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In the budgets for years 2014-15 and 2015-16, the New York Department of Taxation and Finance (Department) enacted significant corporate tax reform that was designed to do three things:

  1. Modernize and streamline the tax code;
  2. Create clarity and certainty; and
  3. Address the most common areas of dispute between taxpayers and the Department. 

Most of the reform became effective for the tax years beginning on or after January 1, 2015.

In making the necessary updates to incorporate certain changes, it has recently issued combined reporting draft rules. The Department will accept public comments until April 21, 2016. This follows other drafts amendments, including for franchise tax regulations that we addressed last October, and for which the Department accepted comments through January 16, 2016. The combined reporting draft rules describe the requirements for filing a combined report, including detailed descriptions of the capital stock and unitary business requirements. They also describe the requirements for the commonly owned group election.

More specifically, there are two circumstances under which a group of corporations engaged in a unitary business is required to file a combined report:

  1. Where the group meets the capital stock requirement; and
  2. Where the group meets the unitary business requirement. 

Where a group meets the capital stock requirement, a group of commonly owned or controlled corporations may elect to file a combined report, referred to as the “commonly owned group election.”

The draft rules provide that the capital stock requirement is satisfied if:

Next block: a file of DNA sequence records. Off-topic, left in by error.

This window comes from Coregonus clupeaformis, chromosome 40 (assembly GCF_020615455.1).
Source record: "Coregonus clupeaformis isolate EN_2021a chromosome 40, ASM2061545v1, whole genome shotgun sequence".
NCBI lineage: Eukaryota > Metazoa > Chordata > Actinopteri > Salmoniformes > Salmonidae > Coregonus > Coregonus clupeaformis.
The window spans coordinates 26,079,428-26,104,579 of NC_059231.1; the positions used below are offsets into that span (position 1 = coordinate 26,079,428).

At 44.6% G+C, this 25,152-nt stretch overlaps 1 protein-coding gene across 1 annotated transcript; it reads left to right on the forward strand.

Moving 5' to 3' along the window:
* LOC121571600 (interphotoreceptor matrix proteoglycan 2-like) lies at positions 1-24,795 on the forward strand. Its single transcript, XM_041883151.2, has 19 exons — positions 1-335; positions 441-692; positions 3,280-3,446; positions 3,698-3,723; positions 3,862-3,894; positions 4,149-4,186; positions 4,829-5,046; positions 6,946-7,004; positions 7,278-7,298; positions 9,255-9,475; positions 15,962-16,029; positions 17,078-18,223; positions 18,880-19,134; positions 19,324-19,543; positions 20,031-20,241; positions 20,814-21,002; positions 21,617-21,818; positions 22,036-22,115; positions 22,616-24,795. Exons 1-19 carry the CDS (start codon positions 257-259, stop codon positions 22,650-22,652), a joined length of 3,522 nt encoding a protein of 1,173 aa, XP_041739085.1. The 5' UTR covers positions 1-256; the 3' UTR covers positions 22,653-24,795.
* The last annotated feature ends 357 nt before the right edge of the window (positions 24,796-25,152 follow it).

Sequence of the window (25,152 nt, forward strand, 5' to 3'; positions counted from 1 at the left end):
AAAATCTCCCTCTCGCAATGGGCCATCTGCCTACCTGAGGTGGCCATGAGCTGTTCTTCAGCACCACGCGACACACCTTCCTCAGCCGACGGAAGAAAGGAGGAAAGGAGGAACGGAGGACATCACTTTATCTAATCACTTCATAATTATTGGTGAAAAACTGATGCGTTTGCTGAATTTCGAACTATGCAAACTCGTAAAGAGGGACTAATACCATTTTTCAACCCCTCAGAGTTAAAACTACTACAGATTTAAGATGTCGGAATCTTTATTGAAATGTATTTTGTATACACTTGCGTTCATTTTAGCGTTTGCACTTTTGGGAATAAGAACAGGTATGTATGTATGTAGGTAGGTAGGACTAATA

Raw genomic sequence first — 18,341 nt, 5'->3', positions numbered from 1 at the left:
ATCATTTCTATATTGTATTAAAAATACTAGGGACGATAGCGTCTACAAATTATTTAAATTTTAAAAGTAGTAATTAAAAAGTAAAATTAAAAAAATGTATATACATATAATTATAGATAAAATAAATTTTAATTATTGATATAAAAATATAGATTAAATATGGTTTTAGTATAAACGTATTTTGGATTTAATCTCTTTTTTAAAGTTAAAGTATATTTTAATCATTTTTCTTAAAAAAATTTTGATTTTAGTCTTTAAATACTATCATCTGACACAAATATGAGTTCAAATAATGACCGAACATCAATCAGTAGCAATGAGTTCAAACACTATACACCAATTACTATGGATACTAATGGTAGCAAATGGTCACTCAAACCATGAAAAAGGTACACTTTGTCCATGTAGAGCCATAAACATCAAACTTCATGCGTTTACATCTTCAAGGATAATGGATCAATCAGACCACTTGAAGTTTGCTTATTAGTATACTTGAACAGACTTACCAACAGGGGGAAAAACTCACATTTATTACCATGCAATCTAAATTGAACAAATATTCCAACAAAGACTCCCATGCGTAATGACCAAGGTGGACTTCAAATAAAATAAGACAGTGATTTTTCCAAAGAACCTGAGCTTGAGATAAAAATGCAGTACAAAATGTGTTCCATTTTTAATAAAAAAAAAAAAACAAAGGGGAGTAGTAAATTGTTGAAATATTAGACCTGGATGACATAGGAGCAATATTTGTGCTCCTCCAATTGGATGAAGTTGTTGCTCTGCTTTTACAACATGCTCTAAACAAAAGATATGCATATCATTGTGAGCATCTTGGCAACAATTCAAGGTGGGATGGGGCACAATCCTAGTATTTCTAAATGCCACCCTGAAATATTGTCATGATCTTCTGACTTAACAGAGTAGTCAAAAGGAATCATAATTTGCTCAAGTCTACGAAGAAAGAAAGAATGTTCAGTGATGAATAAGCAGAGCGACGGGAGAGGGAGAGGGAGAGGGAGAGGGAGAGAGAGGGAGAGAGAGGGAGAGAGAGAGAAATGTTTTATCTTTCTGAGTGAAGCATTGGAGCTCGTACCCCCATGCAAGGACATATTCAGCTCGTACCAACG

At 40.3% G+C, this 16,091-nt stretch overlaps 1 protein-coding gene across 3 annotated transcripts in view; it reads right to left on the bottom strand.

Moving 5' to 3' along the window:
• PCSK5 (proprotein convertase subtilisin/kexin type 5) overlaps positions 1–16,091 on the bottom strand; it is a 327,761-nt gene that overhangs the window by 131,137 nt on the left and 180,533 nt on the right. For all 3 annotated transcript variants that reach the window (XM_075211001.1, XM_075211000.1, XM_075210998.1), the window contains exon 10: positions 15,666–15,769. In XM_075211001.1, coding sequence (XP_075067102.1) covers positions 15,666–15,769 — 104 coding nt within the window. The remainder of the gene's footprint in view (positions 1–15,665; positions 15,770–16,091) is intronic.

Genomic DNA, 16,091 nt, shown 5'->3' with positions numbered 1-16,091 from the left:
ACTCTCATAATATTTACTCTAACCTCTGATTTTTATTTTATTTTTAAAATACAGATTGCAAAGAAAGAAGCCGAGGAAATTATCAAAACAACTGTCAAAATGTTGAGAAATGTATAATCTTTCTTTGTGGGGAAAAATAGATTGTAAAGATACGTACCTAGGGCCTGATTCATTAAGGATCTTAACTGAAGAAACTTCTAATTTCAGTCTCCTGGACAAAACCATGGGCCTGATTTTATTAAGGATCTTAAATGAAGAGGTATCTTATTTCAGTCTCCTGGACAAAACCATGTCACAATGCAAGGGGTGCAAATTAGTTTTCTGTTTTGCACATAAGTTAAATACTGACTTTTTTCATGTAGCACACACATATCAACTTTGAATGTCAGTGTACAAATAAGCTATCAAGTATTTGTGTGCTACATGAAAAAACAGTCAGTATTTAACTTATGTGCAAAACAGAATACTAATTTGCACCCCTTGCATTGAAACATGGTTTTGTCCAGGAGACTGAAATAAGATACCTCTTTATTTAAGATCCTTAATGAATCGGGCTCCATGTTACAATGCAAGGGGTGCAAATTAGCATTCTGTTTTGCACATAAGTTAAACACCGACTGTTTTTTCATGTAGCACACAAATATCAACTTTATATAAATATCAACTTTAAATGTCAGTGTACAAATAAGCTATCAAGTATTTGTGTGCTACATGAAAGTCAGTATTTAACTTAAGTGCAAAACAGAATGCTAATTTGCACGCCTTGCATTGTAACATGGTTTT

• The taxpayer owns or controls, directly or indirectly, more than 50 percent of the voting power of the capital stock of another corporation; or
  • More than 50 percent of the voting power of the capital stock of the taxpayer is owned or controlled, either directly or indirectly, by another corporation; or
  • More than 50 percent of the voting power of the capital stock of one or more other corporations, is owned or controlled, either directly or indirectly, by the same interests.

The draft provides that unitary business is characterized by a flow of value as evidenced by functional integration, centralized management, and economies of scale. These are to be analyzed in conjunction with each other for their cumulative effect, after considering all of the individual facts and circumstances of each case.

A corporation that satisfies the capital stock requirement is presumed to be engaged in a horizontally integrated unitary business when all of its activities are in the same general line of business. Corporations that satisfy the capital stock requirement are presumed to be engaged in a vertically integrated unitary business when they are engaged in different steps in a vertically structured enterprise.

Finally, corporations that satisfy the capital stock requirement and that otherwise might be considered as engaged in more than one unitary business are presumed to be engaged in one unitary business where there is strong capital management coupled with the existence of centralized departments or affiliates for functions like financing, advertising, research and development, or purchasing.

According to the draft rules, the Department would construe the term “unitary business” as broadly as possible under the federal and state constitutions, and pre-existing laws. 

To help taxpayers determine whether and how the rules would apply to them, the draft rules contain numerous examples and factual scenarios.

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